Monday, March 17, 2014
The University of Florida has announced that the search for the next dean of the Levin College of Law has failed. http://www.gainesville.com/article/20140314/ARTICLES/140319713?p=1&tc=pg
While I have always felt that the only truly failed search is one in which the wrong person is hired, the Florida search is unique because so much information has been shared publicly. What causes a dean search like Florida's to fail, and how will a second search achieve better results, next year?
The reports surrounding the search clearly inidcate that the law school faculty found two of the candidates highly acceptable to lead them in the years ahead. They also voted another candidate acceptable, but had reservations about him. This raises the question of what the President found objectionable about these candidates. Was it merely the fact that he asked for four names, and only got three? Was the President's favorite candidate not among the three names sent forward as acceptable? Did the President tolerate the long and work-intensive process only to the extent it produced him the candidate he planned to appoint all along?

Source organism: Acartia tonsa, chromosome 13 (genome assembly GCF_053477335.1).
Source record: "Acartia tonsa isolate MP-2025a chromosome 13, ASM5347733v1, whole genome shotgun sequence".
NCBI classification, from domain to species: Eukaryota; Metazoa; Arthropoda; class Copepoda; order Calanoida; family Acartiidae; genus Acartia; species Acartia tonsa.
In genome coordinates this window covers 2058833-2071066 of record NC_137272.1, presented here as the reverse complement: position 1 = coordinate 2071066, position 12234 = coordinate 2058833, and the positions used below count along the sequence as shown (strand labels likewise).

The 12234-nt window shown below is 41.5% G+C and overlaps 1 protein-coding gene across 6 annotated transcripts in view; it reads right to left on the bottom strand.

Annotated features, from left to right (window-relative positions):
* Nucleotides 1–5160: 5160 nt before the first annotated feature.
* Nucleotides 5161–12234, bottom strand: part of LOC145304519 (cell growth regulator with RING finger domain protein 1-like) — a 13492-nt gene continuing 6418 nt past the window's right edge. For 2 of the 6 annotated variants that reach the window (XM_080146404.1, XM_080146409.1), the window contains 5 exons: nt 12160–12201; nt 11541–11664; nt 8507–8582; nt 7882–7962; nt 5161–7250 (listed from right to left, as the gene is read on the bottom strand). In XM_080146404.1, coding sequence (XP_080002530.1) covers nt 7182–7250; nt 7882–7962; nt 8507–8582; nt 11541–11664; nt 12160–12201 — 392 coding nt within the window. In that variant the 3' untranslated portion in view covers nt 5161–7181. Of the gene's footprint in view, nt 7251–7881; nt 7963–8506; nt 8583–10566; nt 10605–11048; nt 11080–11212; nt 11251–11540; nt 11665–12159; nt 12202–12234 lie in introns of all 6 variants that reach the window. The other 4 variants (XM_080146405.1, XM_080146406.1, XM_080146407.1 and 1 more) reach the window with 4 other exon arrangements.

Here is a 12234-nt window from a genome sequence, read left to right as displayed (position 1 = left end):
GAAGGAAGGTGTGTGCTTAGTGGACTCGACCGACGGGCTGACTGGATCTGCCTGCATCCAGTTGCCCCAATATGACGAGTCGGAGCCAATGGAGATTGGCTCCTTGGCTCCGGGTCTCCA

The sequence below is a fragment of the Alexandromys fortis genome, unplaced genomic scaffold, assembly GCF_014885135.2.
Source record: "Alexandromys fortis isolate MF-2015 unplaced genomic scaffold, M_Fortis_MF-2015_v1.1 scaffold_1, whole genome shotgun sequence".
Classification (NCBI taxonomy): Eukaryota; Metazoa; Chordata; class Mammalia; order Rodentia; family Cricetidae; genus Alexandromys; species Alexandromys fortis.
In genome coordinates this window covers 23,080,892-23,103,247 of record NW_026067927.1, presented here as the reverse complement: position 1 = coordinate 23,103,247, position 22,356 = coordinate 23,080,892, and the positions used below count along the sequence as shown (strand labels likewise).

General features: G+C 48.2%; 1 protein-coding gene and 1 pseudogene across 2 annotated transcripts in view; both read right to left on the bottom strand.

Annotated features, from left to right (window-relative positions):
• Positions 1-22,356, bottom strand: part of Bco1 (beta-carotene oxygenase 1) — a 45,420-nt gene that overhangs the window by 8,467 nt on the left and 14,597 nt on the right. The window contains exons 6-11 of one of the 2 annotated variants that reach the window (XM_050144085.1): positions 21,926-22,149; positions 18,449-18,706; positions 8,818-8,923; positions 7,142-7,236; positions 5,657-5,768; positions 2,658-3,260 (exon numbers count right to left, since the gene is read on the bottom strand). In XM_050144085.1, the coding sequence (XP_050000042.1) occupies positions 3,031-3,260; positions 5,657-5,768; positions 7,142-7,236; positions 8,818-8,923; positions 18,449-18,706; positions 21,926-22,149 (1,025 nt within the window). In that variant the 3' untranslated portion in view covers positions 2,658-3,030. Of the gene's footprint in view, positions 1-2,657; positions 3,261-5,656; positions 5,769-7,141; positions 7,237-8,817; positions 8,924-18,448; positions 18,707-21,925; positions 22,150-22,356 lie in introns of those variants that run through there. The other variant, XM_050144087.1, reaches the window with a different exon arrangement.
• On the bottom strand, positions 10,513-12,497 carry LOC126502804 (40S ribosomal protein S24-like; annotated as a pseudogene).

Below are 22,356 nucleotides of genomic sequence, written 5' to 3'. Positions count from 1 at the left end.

The answers to these questions will greatly impact the next search at Florida. I would bet that Florida's next dean will come from its own faculty (as is often the case following a failed search).